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    ABSTRACT: Measuring patient satisfaction is important in assessing healthcare outcomes due to the growing emphasis on greater partnership between providers and consumers. National Health Service (NHS) commissioning bodies in the United Kingdom increasingly expect patient satisfaction to be included as a service performance indicator as it is regarded as part of the definition of quality of care. The aim of this survey is to better understand levels of satisfaction with current gender identity clinic services (GICs) provision and to identify areas for improvement. A Patient Satisfaction Questionnaire (PSQ-GD) was developed specifically for use in GICs in the United Kingdom, which was given to all patients during one month. PSQ-GD covers clinical care, administrative and procedural issues as well as patient experience of local service provision from their General Practitioner, local psychiatric services and speech therapy. A total of 330 PSQ-GD were given with a response rate of 85%. Ninety-four percent would recommend the services if a friend or relative had a gender-related problem. Twenty percent were dissatisfied with the level of support for others close to the patient. Thirty-one percent were dissatisfied with local psychiatric services. Twenty-seven percent were dissatisfied with the wait for the first appointment. Administration scored high on satisfaction. A total of 222 positive and 131 negative comments were made. The PSQ-GD offers an opportunity to understand levels of satisfaction with current gender service provision and identifies areas for improvement, most notably the interface between GICs and local psychiatric services. Findings from this study put individual complaints in perspective and show that despite the challenges inherent in providing transgender care good satisfaction can be achieved. We encourage gender care providers to implement quality assurance and improvement procedures to give people with gender dysphoria the opportunity to provide feedback and have a voice in shaping their own health care.
    Sexual and Relationship Therapy 11/2013; 28(4). DOI:10.1080/14681994.2013.834321 · 0.51 Impact Factor
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    • "To do so, they are using a range of strategies that include redesigning and co-designing service delivery with patients, implementing patient rights charters and engaging patients as partners in improving care from the clinical level to the organizational one; i.e., “from exam room to boardroom”. Yet, many organizations continue to face barriers to transforming their culture from a provider focus to a patient-centric one, and the result is reflected in less than optimal scores on patient experience surveys [5,14,15]. "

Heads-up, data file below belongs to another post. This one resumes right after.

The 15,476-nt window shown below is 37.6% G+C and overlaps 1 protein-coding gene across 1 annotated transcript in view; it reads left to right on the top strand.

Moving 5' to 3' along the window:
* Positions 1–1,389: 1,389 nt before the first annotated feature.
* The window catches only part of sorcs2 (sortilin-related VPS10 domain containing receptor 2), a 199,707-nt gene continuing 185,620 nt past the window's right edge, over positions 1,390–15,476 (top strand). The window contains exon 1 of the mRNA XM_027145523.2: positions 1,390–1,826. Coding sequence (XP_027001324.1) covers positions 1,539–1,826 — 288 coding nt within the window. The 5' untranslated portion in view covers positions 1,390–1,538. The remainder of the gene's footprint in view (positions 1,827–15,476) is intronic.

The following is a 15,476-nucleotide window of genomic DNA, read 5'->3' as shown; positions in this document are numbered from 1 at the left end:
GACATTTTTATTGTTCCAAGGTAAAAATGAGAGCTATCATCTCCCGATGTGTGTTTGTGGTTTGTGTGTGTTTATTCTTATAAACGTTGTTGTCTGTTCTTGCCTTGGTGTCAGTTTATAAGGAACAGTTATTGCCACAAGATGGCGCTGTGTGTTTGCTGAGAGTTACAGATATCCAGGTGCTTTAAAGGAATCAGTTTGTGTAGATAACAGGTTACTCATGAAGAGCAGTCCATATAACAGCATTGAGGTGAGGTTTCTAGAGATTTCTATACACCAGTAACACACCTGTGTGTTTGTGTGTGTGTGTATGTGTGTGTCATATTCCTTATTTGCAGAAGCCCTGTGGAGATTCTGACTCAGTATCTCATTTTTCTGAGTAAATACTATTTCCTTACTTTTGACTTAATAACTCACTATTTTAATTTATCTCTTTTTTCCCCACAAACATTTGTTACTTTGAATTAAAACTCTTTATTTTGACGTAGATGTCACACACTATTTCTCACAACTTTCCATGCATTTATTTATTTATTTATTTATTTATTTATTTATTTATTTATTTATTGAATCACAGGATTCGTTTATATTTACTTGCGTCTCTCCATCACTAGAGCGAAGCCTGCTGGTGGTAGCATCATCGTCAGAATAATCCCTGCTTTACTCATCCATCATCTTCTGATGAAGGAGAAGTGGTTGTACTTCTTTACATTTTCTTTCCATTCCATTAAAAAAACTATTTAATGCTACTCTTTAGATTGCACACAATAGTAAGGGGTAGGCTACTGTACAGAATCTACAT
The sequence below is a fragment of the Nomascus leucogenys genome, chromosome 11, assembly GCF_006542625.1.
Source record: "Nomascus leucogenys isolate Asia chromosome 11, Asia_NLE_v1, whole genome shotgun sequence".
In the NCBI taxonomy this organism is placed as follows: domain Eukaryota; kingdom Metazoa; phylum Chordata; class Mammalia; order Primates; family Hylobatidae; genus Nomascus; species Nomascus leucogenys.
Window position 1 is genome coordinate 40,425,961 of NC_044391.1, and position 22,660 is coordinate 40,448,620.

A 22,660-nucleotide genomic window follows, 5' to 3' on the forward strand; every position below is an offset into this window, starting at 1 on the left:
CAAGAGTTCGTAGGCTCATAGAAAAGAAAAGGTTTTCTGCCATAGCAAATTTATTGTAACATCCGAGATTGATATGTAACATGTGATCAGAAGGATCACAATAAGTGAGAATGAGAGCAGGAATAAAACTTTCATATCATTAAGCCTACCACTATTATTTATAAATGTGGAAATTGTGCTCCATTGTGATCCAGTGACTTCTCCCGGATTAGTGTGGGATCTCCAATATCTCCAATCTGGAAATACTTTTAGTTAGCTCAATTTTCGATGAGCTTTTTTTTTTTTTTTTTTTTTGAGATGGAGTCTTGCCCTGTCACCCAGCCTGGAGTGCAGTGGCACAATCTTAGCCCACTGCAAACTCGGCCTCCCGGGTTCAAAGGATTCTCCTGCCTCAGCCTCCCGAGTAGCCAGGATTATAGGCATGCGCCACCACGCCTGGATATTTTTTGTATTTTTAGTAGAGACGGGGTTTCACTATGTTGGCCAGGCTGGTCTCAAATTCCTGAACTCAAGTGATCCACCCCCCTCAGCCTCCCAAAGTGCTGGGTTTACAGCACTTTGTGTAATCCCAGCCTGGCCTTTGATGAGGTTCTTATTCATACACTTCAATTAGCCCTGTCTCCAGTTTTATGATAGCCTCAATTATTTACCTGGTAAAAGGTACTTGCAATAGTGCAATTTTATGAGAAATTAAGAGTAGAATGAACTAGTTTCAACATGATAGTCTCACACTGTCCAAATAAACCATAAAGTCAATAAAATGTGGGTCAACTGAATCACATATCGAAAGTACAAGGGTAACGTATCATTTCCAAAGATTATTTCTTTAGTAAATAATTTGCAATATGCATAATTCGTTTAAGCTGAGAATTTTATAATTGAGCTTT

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    ABSTRACT: Patient-centered care has become an increasing priority in the United States and plays a prominent role in recent healthcare reforms. One way the country has managed to advance patient-centered care is through establishment of a family of national patient experience surveys (the Consumer Assessment of Healthcare Providers and Systems Plans (CAHPS). CAHPS is publicly reported for several types of providers and was recently tied to hospital reimbursement. This is part of a trend over the last two decades that has shifted provider-patient relationships from a traditional paternal approach to customer service and then to clinical partnership. The health care system in Israel, however, is still struggling to overcome barriers to change in this area. While community based biannual patient experience surveys are conducted by the Myers-JDC-Brookdale Institute, there is no comprehensive national approach to measuring the patient experience across a broad range of settings. Only recently did the Israeli Ministry of Health take its first steps to include patient experience as a dimension of health care quality. In its current position, Israel should learn from the U.S. experience with policies promoting patient-centered care, and specifically the impact on clinical services of measuring the patient experience. Looking at what has happened in the United States, we suggest three main lessons. First, there is a need for a set of national patient experience surveys that would be publicly reported and eventually tied to provider reimbursement. Secondly, the national survey tools should be customized to the unique characteristics of Israeli society and draw from recent research on patient-centeredness to include new and important domains such as patient activation and shared decision-making. Finally, newer technological approaches should be explored with the aim of increasing response rates and the timeliness and usefulness of the surveys.
    Israel Journal of Health Policy Research 09/2013; 2(1):35. DOI:10.1186/2045-4015-2-35